Host: Let’s talk about the underlying thing that the caller was calling about – the history. Pat Brown’s original water plan which oversimplifying … it shipped a lot of water over the Tehachapis to Southern California and the way that people who are most disturbed by it would say ‘to fill the swimming pools of Southern California.’ Sometimes I think what Jerry’s trying to do is straighten out his Pop’s mess.
Jerry Meral: It’s important to put everything in perspective. The State Water Project exports somewhere over 2 million acre-feet by itself to the Bay Area actually a lot, the San Joaquin Valley and Southern California – that’s a pretty tiny fraction of the total use of water in the Central Valley but it’s an important fraction; everybody agrees with that. The Central Valley Project is a larger exporter of water, but we need to look at the Delta as a whole and look at the export of water, as Gray has written about it very expertly, by San Francisco and East Bay MUD who don’t contribute an awful lot to the health of the Delta. They do environmental compliance upstream. We are trying to treat the Delta as a whole. The exports are important, everyone agrees with that, the impact of upstream dams and reservoirs, of global warming, which is really changing the way the Delta works – we can’t deal with these things just in isolation, so we’re going to have to deal with it at the State Water Board where they deal with it sort of globally, and also through the other regulatory processes that we have.
Host: Again, some critics have raised the issue … to take the flip side of what you are saying, this is just the beginning, that this will lead to further incursions upstream on several rivers and raising Shasta Dam – that this is in the offing as part of the results of this kind of activity.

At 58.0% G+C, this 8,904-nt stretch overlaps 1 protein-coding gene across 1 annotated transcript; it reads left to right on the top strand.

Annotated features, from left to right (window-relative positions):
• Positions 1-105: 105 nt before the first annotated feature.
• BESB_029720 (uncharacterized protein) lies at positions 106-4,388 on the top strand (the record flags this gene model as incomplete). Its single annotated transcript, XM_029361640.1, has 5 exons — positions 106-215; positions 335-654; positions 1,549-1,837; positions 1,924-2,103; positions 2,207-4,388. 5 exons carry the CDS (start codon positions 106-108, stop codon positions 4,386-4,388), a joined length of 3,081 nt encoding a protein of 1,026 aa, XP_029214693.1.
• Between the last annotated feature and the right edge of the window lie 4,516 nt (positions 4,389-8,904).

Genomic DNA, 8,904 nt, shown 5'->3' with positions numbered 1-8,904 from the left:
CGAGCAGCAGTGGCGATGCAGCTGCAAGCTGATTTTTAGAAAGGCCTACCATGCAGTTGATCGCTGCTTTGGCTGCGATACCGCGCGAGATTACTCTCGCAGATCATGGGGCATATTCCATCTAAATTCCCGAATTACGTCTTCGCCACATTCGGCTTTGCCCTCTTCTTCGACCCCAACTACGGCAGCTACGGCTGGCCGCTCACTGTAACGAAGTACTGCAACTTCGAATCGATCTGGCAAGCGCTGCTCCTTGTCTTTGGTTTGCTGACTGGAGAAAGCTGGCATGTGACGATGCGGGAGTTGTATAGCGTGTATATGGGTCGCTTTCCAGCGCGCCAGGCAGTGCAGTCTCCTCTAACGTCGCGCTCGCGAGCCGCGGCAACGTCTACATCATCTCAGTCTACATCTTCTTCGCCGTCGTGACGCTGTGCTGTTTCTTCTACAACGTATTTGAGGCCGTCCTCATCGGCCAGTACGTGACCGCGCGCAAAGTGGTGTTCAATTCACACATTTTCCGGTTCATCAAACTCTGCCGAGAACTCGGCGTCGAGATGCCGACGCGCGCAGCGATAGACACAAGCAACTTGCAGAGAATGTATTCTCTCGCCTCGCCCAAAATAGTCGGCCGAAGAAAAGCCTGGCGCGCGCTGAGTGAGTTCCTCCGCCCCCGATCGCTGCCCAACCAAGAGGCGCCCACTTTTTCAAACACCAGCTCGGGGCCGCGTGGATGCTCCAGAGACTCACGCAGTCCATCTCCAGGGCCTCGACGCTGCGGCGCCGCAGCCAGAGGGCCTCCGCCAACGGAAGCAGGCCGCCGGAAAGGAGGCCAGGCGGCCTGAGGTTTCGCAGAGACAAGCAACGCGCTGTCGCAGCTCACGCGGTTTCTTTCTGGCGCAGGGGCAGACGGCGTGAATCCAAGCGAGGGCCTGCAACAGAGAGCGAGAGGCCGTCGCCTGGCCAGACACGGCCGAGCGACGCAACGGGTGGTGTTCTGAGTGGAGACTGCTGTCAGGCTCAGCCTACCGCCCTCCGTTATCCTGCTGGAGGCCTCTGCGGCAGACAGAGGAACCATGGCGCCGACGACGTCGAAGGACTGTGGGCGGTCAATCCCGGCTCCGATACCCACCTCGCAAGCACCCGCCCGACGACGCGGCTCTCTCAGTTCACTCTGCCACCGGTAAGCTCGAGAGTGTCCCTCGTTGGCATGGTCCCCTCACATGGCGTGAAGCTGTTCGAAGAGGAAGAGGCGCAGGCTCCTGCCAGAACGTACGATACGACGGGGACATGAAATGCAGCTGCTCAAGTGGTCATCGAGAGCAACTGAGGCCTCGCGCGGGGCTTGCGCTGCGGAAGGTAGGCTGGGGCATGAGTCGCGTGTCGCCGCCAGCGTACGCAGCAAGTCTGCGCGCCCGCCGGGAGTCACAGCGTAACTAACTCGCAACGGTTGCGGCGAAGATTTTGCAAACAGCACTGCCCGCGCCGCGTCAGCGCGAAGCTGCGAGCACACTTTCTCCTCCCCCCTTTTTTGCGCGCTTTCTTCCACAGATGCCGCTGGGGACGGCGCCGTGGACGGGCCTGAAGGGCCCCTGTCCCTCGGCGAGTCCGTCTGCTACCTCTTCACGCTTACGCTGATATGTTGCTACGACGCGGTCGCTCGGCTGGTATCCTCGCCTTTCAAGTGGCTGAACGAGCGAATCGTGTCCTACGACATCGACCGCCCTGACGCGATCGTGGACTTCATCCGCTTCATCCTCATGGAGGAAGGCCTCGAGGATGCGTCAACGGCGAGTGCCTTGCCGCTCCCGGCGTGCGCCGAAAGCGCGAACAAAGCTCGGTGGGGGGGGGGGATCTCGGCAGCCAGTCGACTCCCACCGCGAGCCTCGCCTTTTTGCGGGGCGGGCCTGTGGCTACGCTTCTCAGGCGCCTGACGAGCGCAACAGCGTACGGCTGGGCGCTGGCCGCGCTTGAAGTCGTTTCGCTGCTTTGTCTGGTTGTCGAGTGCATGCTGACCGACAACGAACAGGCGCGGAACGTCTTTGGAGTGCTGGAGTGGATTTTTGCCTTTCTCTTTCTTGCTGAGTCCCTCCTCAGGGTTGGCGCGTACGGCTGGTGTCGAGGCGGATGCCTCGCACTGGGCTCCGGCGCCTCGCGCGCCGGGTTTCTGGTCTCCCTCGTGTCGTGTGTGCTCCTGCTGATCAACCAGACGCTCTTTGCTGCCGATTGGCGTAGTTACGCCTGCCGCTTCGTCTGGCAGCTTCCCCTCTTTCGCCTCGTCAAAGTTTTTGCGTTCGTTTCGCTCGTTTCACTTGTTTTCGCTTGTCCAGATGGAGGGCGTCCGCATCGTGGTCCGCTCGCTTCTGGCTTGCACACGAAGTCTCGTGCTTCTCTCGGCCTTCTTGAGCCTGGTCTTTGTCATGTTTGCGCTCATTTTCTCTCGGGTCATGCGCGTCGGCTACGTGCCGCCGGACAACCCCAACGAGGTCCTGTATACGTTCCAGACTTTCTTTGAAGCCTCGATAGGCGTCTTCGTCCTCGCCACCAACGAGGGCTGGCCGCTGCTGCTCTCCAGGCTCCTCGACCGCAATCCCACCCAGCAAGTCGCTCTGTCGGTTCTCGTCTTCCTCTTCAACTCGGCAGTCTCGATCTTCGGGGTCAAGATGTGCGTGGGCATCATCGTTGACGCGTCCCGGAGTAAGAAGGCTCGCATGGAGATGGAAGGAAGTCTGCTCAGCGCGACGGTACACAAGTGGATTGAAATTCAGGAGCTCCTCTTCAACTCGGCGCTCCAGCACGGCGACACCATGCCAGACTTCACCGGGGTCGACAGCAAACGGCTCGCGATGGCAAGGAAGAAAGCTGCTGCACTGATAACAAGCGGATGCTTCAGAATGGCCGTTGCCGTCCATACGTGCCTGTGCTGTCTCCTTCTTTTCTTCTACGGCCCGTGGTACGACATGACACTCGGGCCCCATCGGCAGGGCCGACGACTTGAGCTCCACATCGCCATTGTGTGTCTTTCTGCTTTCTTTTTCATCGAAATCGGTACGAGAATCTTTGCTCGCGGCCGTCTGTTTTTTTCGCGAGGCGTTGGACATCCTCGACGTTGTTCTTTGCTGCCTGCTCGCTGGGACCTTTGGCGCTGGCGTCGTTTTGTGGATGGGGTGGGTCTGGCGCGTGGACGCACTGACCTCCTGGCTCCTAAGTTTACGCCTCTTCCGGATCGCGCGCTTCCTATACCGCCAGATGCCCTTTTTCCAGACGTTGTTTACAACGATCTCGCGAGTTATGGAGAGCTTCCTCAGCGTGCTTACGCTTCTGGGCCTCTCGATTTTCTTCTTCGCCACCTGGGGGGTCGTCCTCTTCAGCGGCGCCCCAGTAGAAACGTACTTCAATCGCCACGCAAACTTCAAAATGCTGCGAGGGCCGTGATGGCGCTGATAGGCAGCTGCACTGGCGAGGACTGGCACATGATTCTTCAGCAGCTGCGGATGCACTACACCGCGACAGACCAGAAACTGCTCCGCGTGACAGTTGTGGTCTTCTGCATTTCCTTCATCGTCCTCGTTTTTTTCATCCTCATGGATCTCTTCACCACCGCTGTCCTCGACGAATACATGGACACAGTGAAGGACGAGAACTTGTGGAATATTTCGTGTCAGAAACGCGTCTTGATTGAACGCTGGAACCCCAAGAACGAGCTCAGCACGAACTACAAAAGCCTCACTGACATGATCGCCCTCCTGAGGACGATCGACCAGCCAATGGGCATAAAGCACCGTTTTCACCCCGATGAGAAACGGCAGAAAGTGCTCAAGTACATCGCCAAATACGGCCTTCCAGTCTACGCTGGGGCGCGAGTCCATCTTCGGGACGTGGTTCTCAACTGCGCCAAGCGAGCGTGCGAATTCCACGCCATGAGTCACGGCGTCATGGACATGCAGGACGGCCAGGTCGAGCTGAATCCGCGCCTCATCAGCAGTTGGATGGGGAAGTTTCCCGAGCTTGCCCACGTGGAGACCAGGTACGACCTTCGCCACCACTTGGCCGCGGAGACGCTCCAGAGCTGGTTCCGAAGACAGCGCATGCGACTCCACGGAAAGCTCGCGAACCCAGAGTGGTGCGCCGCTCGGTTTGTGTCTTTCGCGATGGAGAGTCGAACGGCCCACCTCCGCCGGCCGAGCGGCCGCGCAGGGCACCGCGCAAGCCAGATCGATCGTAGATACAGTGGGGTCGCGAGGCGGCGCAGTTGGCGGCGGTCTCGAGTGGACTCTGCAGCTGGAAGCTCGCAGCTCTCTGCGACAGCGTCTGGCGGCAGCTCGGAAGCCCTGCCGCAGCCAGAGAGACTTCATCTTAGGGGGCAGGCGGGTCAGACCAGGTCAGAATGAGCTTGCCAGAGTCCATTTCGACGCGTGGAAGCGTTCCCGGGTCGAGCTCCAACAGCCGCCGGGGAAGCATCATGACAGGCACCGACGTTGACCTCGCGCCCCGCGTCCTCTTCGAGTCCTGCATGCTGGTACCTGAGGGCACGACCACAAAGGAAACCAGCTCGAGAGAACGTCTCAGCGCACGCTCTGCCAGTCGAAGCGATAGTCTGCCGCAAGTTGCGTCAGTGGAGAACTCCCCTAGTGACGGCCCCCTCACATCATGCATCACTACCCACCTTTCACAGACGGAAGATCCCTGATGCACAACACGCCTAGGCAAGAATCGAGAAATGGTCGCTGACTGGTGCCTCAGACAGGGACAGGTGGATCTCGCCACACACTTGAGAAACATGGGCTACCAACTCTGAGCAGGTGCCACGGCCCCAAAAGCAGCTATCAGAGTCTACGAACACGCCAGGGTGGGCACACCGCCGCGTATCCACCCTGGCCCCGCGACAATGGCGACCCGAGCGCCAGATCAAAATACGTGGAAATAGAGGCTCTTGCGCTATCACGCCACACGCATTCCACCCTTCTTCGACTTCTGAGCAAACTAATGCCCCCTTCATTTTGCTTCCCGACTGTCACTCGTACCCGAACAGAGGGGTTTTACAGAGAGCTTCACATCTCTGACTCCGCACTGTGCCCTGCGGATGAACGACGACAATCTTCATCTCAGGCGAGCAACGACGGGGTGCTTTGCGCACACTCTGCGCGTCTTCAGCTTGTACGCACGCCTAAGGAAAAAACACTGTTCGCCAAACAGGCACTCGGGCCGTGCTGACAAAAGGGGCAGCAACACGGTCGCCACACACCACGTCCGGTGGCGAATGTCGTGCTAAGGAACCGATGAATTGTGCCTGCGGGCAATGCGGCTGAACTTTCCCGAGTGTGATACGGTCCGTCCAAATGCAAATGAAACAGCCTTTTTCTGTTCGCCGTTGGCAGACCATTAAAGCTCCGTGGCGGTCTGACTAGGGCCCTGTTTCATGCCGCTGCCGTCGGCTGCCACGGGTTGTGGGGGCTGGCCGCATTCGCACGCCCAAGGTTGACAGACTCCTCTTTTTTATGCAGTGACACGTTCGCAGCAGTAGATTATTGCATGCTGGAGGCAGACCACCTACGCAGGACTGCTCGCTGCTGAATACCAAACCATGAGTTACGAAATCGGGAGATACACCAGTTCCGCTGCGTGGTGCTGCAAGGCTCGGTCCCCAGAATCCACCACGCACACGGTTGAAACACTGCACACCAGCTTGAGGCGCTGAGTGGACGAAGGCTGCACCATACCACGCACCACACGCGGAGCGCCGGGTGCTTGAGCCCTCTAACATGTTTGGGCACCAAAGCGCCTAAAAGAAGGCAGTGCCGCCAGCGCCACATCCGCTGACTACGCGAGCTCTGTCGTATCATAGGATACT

Jerry Meral: It’s sort of odd to say this but this project is really about adaptation to climate change. What we’re going to see in the Sierra is a change from a snow regime to a rain regime. And that’s a terrible loss, because the reservoirs in the state that do the most for us are the snow reservoirs. They accumulate huge amounts of water; the water melts gradually, it comes off in a nice even sort of way, and we can make use of it in the time of the year that we need it. And as we shift into the rain regime, we’re going to see big storms in the Sierra; they are going to come down really fast, they’re going to cause flooding probably, and we’re going to have to change the way we manage water in the state.
Part of that is going to impact the Delta, and so we include accommodation space in our habitat development work in this program. So, for example, we want to create 65,000 acres of tidal marsh, mostly in the northern Delta – in Solano County and in Yolo County, and we also have to acquire ultimately land that is at higher elevation to accommodate sea level rise. So the whole program is very responsive to climate change. We have to be aware that the Delta is going to change and our whole state water picture is going to change as well.
Jonas Minton: Let me just observe a couple of things. The first is that the Delta is a very complex ecosystem. It has been damaged by a variety of land use actions, as well as the increased diversions. And the comment about learning from history is quite appropriate in this case. We can look at estuaries and riverine systems around the world to see what happens when fresh water is reduced.